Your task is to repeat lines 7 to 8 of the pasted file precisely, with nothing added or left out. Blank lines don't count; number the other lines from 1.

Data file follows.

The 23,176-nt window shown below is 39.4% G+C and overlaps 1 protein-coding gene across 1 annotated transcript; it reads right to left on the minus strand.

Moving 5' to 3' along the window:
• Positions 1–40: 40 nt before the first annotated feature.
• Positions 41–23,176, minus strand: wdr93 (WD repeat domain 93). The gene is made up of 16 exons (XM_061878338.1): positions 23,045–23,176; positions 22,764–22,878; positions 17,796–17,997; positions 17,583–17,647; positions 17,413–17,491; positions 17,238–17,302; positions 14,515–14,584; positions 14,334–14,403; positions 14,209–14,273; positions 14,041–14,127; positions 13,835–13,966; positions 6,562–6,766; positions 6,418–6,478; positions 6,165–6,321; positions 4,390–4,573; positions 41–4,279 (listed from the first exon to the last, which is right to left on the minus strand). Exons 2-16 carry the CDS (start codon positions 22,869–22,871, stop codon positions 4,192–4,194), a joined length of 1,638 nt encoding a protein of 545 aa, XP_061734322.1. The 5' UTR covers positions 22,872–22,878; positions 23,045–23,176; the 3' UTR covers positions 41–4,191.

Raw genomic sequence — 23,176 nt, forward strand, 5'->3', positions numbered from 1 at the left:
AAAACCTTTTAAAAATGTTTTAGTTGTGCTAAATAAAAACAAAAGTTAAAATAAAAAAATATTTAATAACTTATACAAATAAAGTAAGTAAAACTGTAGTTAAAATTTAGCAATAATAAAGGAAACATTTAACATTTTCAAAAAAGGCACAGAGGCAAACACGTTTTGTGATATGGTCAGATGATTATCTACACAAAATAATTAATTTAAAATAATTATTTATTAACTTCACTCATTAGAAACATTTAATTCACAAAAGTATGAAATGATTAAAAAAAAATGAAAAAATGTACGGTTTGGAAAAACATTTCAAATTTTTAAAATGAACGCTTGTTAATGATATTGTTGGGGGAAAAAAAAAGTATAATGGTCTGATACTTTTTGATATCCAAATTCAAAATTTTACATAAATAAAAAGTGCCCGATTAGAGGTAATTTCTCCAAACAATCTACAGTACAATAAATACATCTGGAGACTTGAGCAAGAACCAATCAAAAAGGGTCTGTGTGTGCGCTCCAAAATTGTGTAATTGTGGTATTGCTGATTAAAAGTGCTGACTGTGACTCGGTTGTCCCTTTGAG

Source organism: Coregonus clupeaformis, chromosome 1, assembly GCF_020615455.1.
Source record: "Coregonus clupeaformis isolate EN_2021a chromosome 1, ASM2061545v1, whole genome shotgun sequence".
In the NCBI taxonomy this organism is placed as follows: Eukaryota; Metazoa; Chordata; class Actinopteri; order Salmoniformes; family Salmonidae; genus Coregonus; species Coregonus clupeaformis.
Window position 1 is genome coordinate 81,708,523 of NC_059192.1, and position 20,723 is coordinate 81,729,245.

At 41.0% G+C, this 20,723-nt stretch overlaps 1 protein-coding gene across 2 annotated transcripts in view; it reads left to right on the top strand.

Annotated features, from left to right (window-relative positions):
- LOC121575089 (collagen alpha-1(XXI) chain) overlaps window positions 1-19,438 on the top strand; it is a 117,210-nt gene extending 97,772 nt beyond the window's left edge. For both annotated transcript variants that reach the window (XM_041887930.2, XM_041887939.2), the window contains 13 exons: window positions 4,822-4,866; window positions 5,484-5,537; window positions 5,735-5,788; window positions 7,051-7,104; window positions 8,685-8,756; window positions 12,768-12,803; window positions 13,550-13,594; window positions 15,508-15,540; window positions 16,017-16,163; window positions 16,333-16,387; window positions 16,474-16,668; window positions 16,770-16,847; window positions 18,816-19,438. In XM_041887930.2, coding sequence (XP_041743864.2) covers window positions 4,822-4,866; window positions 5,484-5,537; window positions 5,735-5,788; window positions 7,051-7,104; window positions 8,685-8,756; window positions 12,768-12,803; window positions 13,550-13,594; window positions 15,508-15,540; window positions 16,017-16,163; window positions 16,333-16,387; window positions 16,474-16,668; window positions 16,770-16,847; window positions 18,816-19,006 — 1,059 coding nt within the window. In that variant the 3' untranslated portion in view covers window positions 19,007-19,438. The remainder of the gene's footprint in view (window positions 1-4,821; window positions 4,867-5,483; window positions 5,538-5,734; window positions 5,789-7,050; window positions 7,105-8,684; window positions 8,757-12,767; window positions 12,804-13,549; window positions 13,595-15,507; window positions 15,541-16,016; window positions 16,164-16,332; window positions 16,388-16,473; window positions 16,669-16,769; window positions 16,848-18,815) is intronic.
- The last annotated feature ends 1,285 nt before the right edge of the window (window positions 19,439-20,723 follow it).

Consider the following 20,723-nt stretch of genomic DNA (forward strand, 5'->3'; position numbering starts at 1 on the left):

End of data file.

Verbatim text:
Source organism: Coregonus clupeaformis, chromosome 1, assembly GCF_020615455.1.
Source record: "Coregonus clupeaformis isolate EN_2021a chromosome 1, ASM2061545v1, whole genome shotgun sequence".